After the protests against the Mladić mural in Belgrade, Vučić stated that he only talks about Ulemek or Mladić when questioned about it by the press.
“I’ve never mentioned Milorad Ulemek Legija except when you ask me something [about him]. Other people mention Ratko Mladić, and I only mention those people upon your inquiry,” Vučić said at a press conference in Čačak in mid-November, following a display of Serbian military capabilities.
“I talk about factories, our army, the energy sector,” he concluded.
But although Vučić admitted in 2010 that “a horrible, horrifying crime” was committed in Srebrenica, claiming he was “ashamed for having to say that those who committed the crime belong to the same people” as he does, this never translated into a full recognition of what occurred as being genocide, or public condemnation of Mladić.
Ćorović, a decades-long peace activist, believes that the inability or the lack of desire by the current political leaders in the country is the result of a new generation of leaders sticking to the tried-and-tested strategies of their predecessors.
“We should be under no illusions that the party now called SNS is any different from when it was the Radical Party. It’s the same group of people, except for Slobodan Milošević.”
“Vučić was Vojislav Šešelj’s footman, and [current speaker of parliament] Ivica Dačić was Milošević’s. It’s only natural that two or three decades later, it’s nothing more than a generational change,” she said, “and you can’t expect those who profited from those politics to now shoot themselves in the foot.”
In the streets of Belgrade, matters only seem to have escalated since November 9.
After the attempt to remove the Mladić mural on Njegoševa, graffiti saying “Ratko Mladić, Serb hero” appeared on façades across Belgrade, and photographs of new murals have been widely shared on social media.
In response, activists started painting The Flower of Srebrenica, an eleven-petalled green-and-white symbol honouring the victims of the 1995 genocide on various buildings.
Stickers with the inscription, “Ratko Mladić, war criminal” have also appeared — one of them right next to the mural, but it did not last long.
Those angered by this staged two separate attacks on the offices of the Youth Initiative for Human Rights or YIHR, a Belgrade-based NGO that was one of the organisers of the November 9 event.
The main entrance to their office had Mladić’s name sprayed all over it, alongside other Serbian nationalist symbols. Around the same time, identical messages appeared at the address of Žene u crnom, or “Women in Black,” another human rights NGO.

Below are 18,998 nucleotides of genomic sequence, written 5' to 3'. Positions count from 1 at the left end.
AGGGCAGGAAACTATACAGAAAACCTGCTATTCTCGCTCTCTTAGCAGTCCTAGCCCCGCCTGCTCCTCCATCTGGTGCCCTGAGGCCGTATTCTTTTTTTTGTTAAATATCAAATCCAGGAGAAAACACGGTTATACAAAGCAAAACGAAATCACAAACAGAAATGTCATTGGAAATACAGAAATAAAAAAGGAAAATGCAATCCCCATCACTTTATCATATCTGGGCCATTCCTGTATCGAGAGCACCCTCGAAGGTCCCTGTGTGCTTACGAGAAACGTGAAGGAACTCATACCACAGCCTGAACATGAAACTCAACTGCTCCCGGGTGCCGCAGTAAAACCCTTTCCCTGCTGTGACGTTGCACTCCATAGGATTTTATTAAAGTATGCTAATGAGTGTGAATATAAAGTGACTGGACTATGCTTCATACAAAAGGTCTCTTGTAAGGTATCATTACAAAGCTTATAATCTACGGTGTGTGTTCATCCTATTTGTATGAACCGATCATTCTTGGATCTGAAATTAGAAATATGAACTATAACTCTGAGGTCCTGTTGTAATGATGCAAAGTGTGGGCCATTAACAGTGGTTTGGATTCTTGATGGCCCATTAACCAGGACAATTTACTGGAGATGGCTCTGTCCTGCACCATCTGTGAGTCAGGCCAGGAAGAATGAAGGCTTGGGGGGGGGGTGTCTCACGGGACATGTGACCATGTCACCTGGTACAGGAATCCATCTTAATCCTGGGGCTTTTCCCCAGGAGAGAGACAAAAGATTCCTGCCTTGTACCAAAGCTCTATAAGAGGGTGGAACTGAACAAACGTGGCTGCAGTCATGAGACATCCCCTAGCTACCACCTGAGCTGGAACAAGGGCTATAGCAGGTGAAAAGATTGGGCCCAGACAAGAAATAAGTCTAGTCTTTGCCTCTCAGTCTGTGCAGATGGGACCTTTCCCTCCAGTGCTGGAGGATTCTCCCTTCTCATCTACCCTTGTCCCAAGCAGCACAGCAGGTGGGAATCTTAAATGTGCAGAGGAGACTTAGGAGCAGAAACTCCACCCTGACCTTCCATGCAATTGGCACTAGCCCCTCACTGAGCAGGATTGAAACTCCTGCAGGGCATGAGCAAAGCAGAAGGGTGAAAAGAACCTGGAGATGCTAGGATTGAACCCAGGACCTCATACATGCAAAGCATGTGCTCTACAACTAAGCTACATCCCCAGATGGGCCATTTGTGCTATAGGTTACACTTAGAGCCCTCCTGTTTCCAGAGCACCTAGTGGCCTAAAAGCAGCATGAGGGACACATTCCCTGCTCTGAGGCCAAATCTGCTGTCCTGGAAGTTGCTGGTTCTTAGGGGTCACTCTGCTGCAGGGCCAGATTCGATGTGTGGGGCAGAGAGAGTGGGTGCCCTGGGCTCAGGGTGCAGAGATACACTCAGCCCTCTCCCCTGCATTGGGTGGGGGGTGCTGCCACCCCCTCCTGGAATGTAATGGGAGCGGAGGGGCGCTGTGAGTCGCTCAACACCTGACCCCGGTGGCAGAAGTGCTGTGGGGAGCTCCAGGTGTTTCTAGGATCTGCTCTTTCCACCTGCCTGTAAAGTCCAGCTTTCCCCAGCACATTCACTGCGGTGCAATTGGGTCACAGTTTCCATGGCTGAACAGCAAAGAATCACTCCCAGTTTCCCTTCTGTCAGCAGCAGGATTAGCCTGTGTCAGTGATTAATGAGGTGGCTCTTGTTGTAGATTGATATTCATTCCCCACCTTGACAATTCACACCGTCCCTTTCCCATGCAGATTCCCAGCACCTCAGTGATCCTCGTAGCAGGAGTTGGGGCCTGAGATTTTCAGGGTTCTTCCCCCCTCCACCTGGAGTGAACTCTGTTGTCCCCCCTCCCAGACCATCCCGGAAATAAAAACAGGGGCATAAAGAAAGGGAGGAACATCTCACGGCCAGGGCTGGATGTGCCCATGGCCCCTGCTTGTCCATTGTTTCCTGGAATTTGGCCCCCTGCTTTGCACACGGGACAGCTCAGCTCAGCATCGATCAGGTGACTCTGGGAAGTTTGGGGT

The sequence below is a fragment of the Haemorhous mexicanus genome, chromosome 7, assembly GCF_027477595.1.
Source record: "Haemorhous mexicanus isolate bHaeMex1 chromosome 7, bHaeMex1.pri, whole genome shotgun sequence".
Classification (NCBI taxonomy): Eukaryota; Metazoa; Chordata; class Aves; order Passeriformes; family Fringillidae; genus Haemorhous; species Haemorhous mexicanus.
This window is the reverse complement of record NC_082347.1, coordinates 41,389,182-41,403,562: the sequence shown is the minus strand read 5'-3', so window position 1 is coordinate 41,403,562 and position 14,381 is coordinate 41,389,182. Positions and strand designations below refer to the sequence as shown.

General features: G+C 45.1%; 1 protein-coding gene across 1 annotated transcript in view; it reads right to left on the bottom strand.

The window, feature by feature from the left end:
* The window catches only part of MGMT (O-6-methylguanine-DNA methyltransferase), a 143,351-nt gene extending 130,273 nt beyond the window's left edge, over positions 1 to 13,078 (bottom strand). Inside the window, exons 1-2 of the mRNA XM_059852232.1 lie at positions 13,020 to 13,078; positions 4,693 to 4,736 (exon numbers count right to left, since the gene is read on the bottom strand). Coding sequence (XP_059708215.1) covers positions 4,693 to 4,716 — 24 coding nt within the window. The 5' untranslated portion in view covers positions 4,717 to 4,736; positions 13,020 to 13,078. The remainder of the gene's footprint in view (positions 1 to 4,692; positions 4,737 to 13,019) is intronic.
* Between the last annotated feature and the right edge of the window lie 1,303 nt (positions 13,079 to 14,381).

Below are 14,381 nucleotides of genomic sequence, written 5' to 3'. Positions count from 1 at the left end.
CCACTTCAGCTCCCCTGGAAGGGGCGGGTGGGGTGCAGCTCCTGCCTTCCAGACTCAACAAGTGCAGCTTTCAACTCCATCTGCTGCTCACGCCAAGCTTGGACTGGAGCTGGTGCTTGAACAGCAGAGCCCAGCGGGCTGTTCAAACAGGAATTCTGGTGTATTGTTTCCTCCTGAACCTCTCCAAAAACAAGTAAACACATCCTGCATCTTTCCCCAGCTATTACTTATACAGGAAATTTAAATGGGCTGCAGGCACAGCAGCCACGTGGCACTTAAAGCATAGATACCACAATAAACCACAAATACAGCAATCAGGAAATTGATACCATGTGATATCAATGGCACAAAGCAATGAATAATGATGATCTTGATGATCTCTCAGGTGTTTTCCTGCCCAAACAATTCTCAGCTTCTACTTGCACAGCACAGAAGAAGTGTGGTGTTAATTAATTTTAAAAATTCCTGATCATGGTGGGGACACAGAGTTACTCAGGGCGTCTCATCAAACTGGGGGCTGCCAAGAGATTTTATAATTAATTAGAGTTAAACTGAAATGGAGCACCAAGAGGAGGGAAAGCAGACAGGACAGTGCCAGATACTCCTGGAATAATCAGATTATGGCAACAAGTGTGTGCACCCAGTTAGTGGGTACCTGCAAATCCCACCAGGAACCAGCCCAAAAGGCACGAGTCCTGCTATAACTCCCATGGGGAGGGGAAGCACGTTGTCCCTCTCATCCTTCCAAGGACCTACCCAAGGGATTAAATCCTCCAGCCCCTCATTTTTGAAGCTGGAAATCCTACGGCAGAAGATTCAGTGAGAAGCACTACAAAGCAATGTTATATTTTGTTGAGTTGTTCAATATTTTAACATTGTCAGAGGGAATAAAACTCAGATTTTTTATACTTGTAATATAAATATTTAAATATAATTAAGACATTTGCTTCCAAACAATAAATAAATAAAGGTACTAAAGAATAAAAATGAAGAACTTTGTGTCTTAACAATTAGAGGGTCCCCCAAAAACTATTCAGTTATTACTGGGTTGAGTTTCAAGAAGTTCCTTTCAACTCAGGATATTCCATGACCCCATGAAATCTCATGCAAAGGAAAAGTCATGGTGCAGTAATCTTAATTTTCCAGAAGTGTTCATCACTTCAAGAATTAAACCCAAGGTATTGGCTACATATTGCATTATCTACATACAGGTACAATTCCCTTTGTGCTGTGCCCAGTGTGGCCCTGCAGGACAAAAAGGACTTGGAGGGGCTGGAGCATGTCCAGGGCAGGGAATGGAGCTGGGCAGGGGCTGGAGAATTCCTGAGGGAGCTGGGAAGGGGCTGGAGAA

Although YIHR immediately informed the police, its programme director Ivan Đurić said that he does not expect the case to go anywhere.
“It’s not the first time this has happened to us. Our offices were vandalised four years ago, and before that six years ago — every time the subject of the glorification of war criminals becomes a topic of debate, it’s our office and the offices of the Women in Black that end up being defaced,” he said.
“What’s also very common is that no one was ever found to be responsible for it,” Đurić explained.
“The police usually come and do their work — they take a look at surveillance camera footage, sometimes a forensics team comes, like in those American TV shows,” he said, laughing.
“But then they give the case to the local Prosecutor’s Office. We never got any further information from them, let alone any kind of satisfaction, so to speak.”
But it is obvious who is behind the last two attacks, Đurić claims: it is the same young men who defend the mural.
“The timing of the first attack correlated with the end of one of their gatherings in the Njegoševa street.”
“The spray colour is the same [as on the Mladić mural], the attackers wore the same black jackets and hoodies as those guarding it. It really doesn’t take a genius to figure out who did it.”
Vandalism has also crossed over into open threats of violence, especially online.
Đurić said that after YIHR made an appeal on social media for people to report intimidation and threats to their office, they received “dozens of cases.”